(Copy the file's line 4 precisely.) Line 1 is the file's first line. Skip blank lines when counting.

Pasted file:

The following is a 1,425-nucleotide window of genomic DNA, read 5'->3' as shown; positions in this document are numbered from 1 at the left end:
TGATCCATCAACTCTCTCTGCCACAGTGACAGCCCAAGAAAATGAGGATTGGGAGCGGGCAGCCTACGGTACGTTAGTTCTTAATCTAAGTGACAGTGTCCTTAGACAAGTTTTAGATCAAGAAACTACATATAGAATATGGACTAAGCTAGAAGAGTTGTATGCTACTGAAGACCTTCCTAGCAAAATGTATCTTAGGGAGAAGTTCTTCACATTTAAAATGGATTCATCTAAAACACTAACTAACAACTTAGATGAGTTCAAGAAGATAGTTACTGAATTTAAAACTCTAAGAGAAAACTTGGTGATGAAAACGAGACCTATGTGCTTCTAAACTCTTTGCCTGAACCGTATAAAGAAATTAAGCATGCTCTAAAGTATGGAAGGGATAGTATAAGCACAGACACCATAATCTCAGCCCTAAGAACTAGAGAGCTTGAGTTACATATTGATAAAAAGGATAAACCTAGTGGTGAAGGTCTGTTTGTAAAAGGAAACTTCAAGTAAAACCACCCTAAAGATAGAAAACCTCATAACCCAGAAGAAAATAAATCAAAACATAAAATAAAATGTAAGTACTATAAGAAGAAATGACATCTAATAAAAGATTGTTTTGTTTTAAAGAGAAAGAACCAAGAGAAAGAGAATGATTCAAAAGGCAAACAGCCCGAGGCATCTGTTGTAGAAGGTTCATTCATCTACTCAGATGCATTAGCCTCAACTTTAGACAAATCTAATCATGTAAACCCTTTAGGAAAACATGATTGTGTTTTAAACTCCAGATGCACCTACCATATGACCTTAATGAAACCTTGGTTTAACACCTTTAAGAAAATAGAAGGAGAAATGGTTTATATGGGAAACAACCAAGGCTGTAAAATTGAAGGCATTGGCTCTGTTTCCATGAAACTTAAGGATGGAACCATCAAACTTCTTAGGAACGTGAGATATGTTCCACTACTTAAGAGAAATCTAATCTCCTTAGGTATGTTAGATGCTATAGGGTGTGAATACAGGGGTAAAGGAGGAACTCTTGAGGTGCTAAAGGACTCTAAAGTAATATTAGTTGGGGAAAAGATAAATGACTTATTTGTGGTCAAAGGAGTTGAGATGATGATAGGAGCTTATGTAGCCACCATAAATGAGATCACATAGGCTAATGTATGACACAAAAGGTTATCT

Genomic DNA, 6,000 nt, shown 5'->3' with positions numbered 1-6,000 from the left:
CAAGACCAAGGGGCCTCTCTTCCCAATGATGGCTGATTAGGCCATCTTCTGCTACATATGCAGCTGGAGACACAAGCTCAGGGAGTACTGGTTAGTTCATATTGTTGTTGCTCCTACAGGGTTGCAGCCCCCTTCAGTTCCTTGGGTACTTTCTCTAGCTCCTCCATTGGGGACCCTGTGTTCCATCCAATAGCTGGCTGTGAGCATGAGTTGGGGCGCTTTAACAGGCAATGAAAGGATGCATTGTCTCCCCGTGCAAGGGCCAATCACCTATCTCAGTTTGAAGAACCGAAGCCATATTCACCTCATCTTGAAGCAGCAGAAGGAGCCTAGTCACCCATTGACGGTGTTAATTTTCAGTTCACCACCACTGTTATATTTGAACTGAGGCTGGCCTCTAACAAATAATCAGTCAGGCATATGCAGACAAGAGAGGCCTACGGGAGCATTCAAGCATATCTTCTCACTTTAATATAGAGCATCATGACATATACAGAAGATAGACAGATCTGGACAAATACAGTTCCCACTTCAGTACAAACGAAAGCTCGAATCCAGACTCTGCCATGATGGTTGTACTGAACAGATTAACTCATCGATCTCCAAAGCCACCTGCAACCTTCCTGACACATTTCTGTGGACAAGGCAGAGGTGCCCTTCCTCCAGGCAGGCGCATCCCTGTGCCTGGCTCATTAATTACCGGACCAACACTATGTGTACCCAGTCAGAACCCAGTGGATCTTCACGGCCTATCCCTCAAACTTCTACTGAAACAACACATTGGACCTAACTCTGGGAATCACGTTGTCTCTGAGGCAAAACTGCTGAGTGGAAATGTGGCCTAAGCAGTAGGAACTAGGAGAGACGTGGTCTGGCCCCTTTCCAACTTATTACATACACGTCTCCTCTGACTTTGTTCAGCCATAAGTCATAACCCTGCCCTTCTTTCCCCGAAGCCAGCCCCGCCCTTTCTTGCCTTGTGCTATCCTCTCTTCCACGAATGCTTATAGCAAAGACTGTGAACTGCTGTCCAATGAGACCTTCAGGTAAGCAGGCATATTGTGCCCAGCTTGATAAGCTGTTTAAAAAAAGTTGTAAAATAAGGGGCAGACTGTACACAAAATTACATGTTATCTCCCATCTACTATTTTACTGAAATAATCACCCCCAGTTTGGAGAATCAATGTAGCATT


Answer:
CAAGACCAAGGGGCCTCTCTTCCCAATGATGGCTGATTAGGCCATCTTCTGCTACATATGCAGCTGGAGACACAAGCTCAGGGAGTACTGGTTAGTTCATATTGTTGTTGCTCCTACAGGGTTGCAGCCCCCTTCAGTTCCTTGGGTACTTTCTCTAGCTCCTCCATTGGGGACCCTGTGTTCCATCCAATAGCTGGCTGTGAGCATGAGTTGGGGCGCTTTAACAGGCAATGAAAGGATGCATTGTCTCCCCGTGCAAGGGCCAATCACCTATCTCAGTTTGAAGAACCGAAGCCATATTCACCTCATCTTGAAGCAGCAGAAGGAGCCTAGTCACCCATTGACGGTGTTAATTTTCAGTTCACCACCACTGTTATATTTGAACTGAGGCTGGCCTCTAACAAATAATCAGTCAGGCATATGCAGACAAGAGAGGCCTACGGGAGCATTCAAGCATATCTTCTCACTTTAATATAGAGCATCATGACATATACAGAAGATAGACAGATCTGGACAAATACAGTTCCCACTTCAGTACAAACGAAAGCTCGAATCCAGACTCTGCCATGATGGTTGTACTGAACAGATTAACTCATCGATCTCCAAAGCCACCTGCAACCTTCCTGACACATTTCTGTGGACAAGGCAGAGGTGCCCTTCCTCCAGGCAGGCGCATCCCTGTGCCTGGCTCATTAATTACCGGACCAACACTATGTGTACCCAGTCAGAACCCAGTGGATCTTCACGGCCTATCCCTCAAACTTCTACTGAAACAACACATTGGACCTAACTCTGGGAATCACGTTGTCTCTGAGGCAAAACTGCTGAGTGGAAATGTGGCCTAAGCAGTAGGAACTAGGAGAGACGTGGTCTGGCCCCTTTCCAACTTATTACATACACGTCTCCTCTGACTTTGTTCAGCCATAAGTCATAACCCTGCCCTTCTTTCCCCGAAGCCAGCCCCGCCCTTTCTTGCCTTGTGCTATCCTCTCTTCCACGAATGCTTATAGCAAAGACTGTGAACTGCTGTCCAATGAGACCTTCAGGTAAGCAGGCATATTGTGCCCAGCTTGATAAGCTGTTTAAAAAAAGTTGTAAAATAAGGGGCAGACTGTACACAAAATTACATGTTATCTCCCATCTACTATTTTACTGAAATAATCACCCCCAGTTTGGAGAATCAATGTAGCATT